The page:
YouthZone preps to open new home in Glenwood Springs |

YouthZone preps to open new home in Glenwood Springs

YouthZone director Lori Mueller embraces two young youthzone advocates Jessica Lee and Eli Sweeterman at the ground breaking ceremony in the new Youthzone building located at the old Glenwood Springs Library.
Chelsea Self / Post Independent

For years, YouthZone has kept offices at a location in Glenwood Springs owned by the Roaring Fork School District near Glenwood Springs Elementary School.

On Thursday, the nonprofit organization that offers youth services throughout the Roaring Fork Valley and Garfield County “broke ground” on what will soon become its first permanent home in Glenwood Springs.

YouthZone, which provides youth diversion and support services in conjunction with law enforcement and the courts, hosted a ground breaking event at the former Glenwood Springs Library building at Ninth and Blake. Around 50 members of the community and various dignitaries were on hand to show their support.

While the construction remodel on the new space is just beginning, YouthZone Cabinet Co-Chair Hollis Kelley said the new building will serve as a base for future generations.

The campaign to move offices and renovate the new building is projected to cost $1.7 million, of which the organization has already raised half, Kelley said.

“It’s an exciting day, we’ve been heading in this direction for a long time,” YouthZone board president Marci Pattillo said at the celebration.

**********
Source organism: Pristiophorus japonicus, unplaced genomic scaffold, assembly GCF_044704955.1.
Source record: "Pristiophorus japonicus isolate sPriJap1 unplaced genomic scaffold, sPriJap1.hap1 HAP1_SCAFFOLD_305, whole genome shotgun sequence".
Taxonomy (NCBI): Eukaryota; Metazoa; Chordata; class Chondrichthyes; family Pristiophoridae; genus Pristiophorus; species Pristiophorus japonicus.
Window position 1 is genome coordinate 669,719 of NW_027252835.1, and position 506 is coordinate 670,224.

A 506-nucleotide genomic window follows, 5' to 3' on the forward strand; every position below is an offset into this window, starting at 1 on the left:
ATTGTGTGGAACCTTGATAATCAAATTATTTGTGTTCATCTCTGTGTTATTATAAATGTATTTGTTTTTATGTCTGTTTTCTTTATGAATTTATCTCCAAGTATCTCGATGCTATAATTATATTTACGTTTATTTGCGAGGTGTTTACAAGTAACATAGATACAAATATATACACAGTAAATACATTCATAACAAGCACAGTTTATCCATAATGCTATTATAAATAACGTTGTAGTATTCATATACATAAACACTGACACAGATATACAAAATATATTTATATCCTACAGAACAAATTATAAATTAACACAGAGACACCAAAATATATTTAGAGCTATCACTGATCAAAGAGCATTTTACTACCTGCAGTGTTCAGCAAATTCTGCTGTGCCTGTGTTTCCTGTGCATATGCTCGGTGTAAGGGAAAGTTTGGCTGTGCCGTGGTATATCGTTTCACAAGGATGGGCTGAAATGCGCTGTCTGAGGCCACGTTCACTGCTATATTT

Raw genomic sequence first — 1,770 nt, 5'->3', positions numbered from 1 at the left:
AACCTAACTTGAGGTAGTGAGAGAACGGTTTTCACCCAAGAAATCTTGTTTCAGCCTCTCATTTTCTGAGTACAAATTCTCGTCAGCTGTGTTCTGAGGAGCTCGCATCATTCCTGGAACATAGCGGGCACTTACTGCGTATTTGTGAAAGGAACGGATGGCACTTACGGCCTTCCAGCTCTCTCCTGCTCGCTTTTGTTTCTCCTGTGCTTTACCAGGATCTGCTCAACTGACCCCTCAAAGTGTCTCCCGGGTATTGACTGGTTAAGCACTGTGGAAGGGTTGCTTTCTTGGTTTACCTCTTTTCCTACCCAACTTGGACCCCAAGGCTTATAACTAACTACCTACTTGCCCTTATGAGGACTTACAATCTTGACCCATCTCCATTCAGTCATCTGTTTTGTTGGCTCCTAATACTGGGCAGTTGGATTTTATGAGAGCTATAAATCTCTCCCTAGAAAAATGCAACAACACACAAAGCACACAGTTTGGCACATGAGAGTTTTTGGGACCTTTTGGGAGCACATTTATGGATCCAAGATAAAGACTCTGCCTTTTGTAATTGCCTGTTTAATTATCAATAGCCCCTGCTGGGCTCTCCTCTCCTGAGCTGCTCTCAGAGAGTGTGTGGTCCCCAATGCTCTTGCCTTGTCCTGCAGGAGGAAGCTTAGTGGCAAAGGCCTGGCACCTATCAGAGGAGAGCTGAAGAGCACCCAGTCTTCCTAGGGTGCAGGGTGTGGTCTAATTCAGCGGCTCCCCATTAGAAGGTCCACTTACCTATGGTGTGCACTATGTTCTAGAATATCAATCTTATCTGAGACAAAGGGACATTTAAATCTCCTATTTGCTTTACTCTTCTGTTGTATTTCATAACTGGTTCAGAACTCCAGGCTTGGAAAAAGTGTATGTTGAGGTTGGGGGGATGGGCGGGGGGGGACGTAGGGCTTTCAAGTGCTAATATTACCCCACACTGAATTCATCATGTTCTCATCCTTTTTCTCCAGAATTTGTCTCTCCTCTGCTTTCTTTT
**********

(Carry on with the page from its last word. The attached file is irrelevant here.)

She said the new home is essential in ensuring the organization’s permanence in the community.

“The goal was to have a permanent home for another 40 years,” she added.

Youthzone purchased the old library building from the city of Glenwood Springs last spring. It will provide 9,000 square feet on two floors for the organization to use, and possibly extra space to offer up on a fee basis for other organizations to use.

The construction is scheduled for completion by February 2019.

Several members of the community spoke at the ceremony about the impact YouthZone has had on their lives, including two local students, Jessica Lee and Eli Sweeterman.

Sweeterman thanked the organization for always being there for him, and Lee praised the organization for helping push kids to a better future.

“If you’re going through a hard time this is the place to be,” Lee said.

YouthZone serves over 1,000 youth and families per year from Aspen to Parachute through support services like teen and family counseling, substance use education and intervention, Restorative Justice and more.

Research shows that less than one in 10 clients reoffend during their time with YouthZone, according to the organization, compared to a state recidivism rate of more than 25 percent.

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